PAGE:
COVID-19 THIRD WAVE
Alcohol sales and public gatherings banned as South Africa moves to Level 4 lockdown
As the third wave of Covid-19 rages in Gauteng, President Cyril Ramaphosa announced that SA is moving to Level 4 lockdown. Schools must close this week and alcohol sales and gatherings are banned. Questions remain about how this lockdown will be implemented and whether it will save lives.
With little room to move on the economy while the Gauteng healthcare system is overwhelmed during the third wave of Covid-19, President Cyril Ramaphosa has announced the introduction of a Level 4 lockdown across South Africa, banning public gatherings and the sale of alcohol, while ordering all schools to close by 2 July.
In a televised address on Sunday evening, Ramaphosa, who spoke in a sombre tone, said the country would move to Adjusted Alert Level 4 to reduce person-to-person contact and flatten the rapidly increasing curve of Covid-19 cases, which have reached new peaks in Gauteng in the last week.
Twelve days earlier, the president announced the country was moving from a Level 2 to Level 3 lockdown, which saw limitations on numbers at public gatherings and restrictions on the sale of alcohol. While business forums welcomed the move, it did little to curb infection rates.
At the time, Gauteng was already two weeks into its third wave. The government’s ability to impose further restrictions on the economy was largely limited by the devastating and lasting effects of last year’s lockdowns, including rises in unemployment, poverty and hunger.
The new Level 4 regulations, which Ramaphosa said will be reviewed in 14 days, appear to be an effort to limit the spread of Covid-19 while trying to maintain the economic gains South Africa has experienced in 2021.
This isn’t the Level 4 introduced in April 2020, when we were still talking about whether online trading and outdoor exercise were permitted, but many questions remain.
Schools will start closing from Wednesday, 30 June and all schools will be expected to be closed by Friday, 2 July. Contact classes at tertiary institutions must stop by 30 June while tertiary residences can remain open.
Ramaphosa essentially announced that the winter holidays for schools will be brought forward but he did not explain whether early-childhood development centres will continue to operate.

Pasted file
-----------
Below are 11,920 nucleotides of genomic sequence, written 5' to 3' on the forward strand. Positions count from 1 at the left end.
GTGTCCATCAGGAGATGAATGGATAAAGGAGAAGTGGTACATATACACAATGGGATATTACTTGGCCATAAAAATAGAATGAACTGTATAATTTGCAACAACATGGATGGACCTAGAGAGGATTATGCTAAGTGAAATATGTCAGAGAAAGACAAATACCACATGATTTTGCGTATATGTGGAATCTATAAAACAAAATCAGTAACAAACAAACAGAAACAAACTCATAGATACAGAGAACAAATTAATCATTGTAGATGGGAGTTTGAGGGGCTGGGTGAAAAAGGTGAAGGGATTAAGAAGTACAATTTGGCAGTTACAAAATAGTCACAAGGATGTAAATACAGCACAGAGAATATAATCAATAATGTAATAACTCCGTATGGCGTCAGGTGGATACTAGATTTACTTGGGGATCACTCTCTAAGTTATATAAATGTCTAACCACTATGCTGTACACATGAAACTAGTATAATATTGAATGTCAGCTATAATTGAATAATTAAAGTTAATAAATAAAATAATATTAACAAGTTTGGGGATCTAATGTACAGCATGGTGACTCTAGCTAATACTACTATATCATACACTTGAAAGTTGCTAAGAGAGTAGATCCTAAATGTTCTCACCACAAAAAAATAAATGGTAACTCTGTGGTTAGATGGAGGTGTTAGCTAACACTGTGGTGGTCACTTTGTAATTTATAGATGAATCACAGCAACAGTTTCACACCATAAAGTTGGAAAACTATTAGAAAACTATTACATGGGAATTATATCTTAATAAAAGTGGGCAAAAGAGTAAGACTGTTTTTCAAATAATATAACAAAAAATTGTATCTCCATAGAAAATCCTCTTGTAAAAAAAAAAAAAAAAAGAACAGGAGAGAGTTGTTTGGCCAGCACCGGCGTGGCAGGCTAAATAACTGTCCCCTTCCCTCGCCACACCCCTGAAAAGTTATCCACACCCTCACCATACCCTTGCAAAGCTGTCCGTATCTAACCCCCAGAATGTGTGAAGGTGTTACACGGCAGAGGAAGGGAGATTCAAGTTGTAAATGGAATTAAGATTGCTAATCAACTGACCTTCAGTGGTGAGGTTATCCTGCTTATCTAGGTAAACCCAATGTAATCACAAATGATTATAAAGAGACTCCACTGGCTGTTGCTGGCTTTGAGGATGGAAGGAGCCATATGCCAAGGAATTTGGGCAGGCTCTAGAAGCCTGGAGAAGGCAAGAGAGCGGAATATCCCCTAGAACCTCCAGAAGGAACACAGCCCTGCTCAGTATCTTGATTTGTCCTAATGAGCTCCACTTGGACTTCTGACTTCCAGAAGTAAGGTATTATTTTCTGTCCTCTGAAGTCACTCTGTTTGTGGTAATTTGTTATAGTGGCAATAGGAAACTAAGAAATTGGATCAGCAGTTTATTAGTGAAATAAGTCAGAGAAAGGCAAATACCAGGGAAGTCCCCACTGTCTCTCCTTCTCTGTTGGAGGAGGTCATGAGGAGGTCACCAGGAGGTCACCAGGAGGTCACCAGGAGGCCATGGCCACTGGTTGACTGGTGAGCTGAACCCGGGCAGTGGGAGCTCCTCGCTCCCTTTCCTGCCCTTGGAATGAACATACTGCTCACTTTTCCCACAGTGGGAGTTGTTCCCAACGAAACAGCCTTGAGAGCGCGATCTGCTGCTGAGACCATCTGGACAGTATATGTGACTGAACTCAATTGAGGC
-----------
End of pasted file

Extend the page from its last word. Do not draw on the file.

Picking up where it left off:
“All gatherings – whether indoors or outdoors – are prohibited. These include religious, political, cultural and social gatherings. Funerals and cremations are permitted, but attendance may not exceed 50 people and all social distancing and health protocols must be observed,” announced the president.
Ramaphosa didn’t define a “gathering” and we’ll have to wait for the regulations to see whether, for example, sporting matches can continue.
Hospitality was one of the hardest-hit industries from last year’s lockdowns and under the new Level 4 lockdown restaurants are banned from having eat-in customers because patrons don’t wear masks while eating.
Banning alcohol, which accounts for most restaurants’ profit, is a blow to the industry and banning customers from dining in might send some businesses under (after they sell their stock of liquor on the illicit market).
Travel in and out of Gauteng is also banned, sort of. “This does not include work, business or commercial travel, transit through airports or for the transport of goods. If you are currently not in your place of residence, you will be allowed to return home to or from Gauteng,” said Ramaphosa.
Gauteng accounts for more than 60% of South Africa’s new positive cases in the third wave and it makes sense to isolate the province. But experts have repeatedly suggested that imposing new restrictions is too little, too late. As hospitals turn away patients due to a lack of beds, they’ve called on the government to properly resource facilities to ensure patients receive quality care.
Anything else, including the new regulations, is paying lip service to a pandemic.
Ramaphosa said the Gauteng health system had freed up 830 beds through postponing elective surgeries and another 400 constructed through alternative building technology, suggesting the 500 beds, of which 100 were available, at a facility near Chris Hani Baragwanath will soon come online. He said the Solidarity Fund had contributed R16-million to recruit and deploy nurses in Gauteng.
While his comments are welcome, he did not explain how Gauteng’s temporary facilities would be adequately staffed. He mentioned the Solidarity Fund’s commitment and noted the deployment of SANDF staff to hospitals, a gallant initiative that will see an extremely limited number of doctors in hospitals.
Unfortunately, it’s too little, too late.
Ramaphosa told the public that lockdowns were imposed to save the healthcare system from being overwhelmed. In Gauteng, the system is already in crisis. The government’s measures might be an attempt to limit the damage in other provinces, but they won’t save those who are looking for a bed in Johannesburg. DM
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